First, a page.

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Friday, June 29, 2018

Hope is coming for Sancha and family



The fear Sancha felt when the earthquake devastated her village in rural Nepal remains with her today.

During the earthquake she feared for the safety of her children. Today she feels an equally intense fear for their well-being and future.

The earthquake that took the few possessions Sancha and her family owned continues to dominate their lives today, 36 months later. The same is true for tens-of-thousands of Nepalese families who have not yet received the help they need to rebuild their lives.

Chin, Sancha’s husband, toils as a day labourer when work is available. He is often far away from home in search of work as he tries to earn income to feed his family. “It is very difficult because I would love to stay with my family, but I have to leave them and go away for work”, says Chin.

For Sancha, Chin, and their children, poverty is brutally simple. “When we work there is food”, says Chin. “When there is no work there is no food”. Sancha and Chin have a small plot of land on which they grow maize and millet. The harvest usually provides food, albeit in meagre portions, for up to six months. Beyond the challenges associated with not having enough food throughout the year, the situation is made worse by the fact that the nutritional quality of the food they grow and consume is very low.

“I feel worried when I see other people feeding their children and I can’t feed my own”, says Chin. When there is a bit of money, Sancha buys rice. Otherwise the one or two meals they eat each day consist of low-quality maize and millet grown on their small plot of land.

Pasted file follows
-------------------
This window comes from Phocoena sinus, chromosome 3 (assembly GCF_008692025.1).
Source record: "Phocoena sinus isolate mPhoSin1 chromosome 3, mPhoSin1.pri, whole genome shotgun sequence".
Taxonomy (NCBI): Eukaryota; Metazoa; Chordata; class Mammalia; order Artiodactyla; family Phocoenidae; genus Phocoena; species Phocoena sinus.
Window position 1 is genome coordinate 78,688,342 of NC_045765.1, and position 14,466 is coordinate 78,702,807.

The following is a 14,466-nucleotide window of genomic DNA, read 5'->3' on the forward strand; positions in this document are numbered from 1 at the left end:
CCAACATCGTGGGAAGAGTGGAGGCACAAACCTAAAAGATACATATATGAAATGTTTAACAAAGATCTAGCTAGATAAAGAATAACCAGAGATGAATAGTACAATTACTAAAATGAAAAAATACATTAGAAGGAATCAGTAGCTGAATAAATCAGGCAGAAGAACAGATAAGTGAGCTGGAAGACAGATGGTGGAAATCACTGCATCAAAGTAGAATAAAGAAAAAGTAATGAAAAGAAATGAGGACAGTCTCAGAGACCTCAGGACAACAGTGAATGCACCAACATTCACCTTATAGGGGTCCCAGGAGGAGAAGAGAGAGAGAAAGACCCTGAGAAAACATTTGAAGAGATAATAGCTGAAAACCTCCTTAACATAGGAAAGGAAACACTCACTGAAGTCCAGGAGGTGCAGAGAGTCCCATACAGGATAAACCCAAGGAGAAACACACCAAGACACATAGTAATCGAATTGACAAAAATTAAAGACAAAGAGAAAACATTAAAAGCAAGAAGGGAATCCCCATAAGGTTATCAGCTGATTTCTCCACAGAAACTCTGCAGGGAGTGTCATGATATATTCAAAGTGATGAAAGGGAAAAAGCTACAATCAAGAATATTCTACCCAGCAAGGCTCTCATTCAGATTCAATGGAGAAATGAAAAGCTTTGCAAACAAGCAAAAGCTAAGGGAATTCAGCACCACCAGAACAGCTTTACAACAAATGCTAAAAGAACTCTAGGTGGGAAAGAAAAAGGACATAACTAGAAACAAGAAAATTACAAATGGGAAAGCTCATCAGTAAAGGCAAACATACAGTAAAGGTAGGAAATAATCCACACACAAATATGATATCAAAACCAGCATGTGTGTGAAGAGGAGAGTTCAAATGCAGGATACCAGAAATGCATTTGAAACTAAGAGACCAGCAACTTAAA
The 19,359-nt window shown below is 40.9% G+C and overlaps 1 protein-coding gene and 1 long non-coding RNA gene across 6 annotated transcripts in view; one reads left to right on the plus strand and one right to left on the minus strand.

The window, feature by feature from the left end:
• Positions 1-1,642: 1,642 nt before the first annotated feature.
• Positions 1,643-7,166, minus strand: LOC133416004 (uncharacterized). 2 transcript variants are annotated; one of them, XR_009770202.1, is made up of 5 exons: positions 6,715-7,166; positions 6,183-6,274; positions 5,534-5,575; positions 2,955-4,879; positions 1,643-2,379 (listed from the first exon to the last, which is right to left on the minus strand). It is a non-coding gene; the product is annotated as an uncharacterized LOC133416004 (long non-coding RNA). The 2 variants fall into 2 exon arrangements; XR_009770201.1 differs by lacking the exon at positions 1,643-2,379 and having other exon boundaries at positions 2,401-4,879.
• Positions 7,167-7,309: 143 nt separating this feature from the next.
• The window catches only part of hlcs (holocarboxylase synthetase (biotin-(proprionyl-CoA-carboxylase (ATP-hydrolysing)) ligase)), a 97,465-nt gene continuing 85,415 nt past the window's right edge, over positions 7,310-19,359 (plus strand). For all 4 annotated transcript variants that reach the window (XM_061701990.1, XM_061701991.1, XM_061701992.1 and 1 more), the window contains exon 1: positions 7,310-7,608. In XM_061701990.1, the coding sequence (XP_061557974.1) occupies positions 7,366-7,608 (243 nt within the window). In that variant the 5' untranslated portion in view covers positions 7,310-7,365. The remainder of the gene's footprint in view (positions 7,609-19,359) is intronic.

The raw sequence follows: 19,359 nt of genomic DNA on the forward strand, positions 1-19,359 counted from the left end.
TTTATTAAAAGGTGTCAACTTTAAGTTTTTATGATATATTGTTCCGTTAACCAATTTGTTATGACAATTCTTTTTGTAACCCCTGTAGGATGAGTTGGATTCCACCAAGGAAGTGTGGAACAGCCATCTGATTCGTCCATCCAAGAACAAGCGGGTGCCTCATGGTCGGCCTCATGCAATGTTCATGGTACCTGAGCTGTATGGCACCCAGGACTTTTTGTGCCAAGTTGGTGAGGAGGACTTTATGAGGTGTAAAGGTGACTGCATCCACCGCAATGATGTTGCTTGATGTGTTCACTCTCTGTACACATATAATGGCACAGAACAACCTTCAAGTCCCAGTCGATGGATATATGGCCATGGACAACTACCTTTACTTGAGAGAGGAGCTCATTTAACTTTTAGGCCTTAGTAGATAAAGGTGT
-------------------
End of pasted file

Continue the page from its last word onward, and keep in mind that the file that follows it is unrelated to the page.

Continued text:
When Sancha needs money to buy food, she is forced to go to the local moneylenders who charge high rates of interest, especially to people like Sancha who live in abject poverty. The moneylenders profit from poverty and the borrowers suffer the consequences as they slip deeper into debt just to put food on their tables.

Sancha and Chin are caught in a cycle of poverty that worsens with each year. The earthquake shattered their confidence and it has not recovered.

There is, however, hope for people like Sancha and her family.

It begins with women’s groups. The groups provide mutual support, literacy training, skills development, micro-loans to help women start income-earning businesses, and most importantly, a feeling of confidence rarely found among women living in poverty in rural Nepal. The opportunities are as varied as the women in the group.

HOPE International Development Agency is supporting new groups for women in Nepal and if recent history is any indication, the groups will produce women that are confident in their ability to improve their lives, feed their families, and send their children to school. Transformation in remote villages devastated by the earthquake begins with women taking their first steps out of poverty by participating in women’s groups.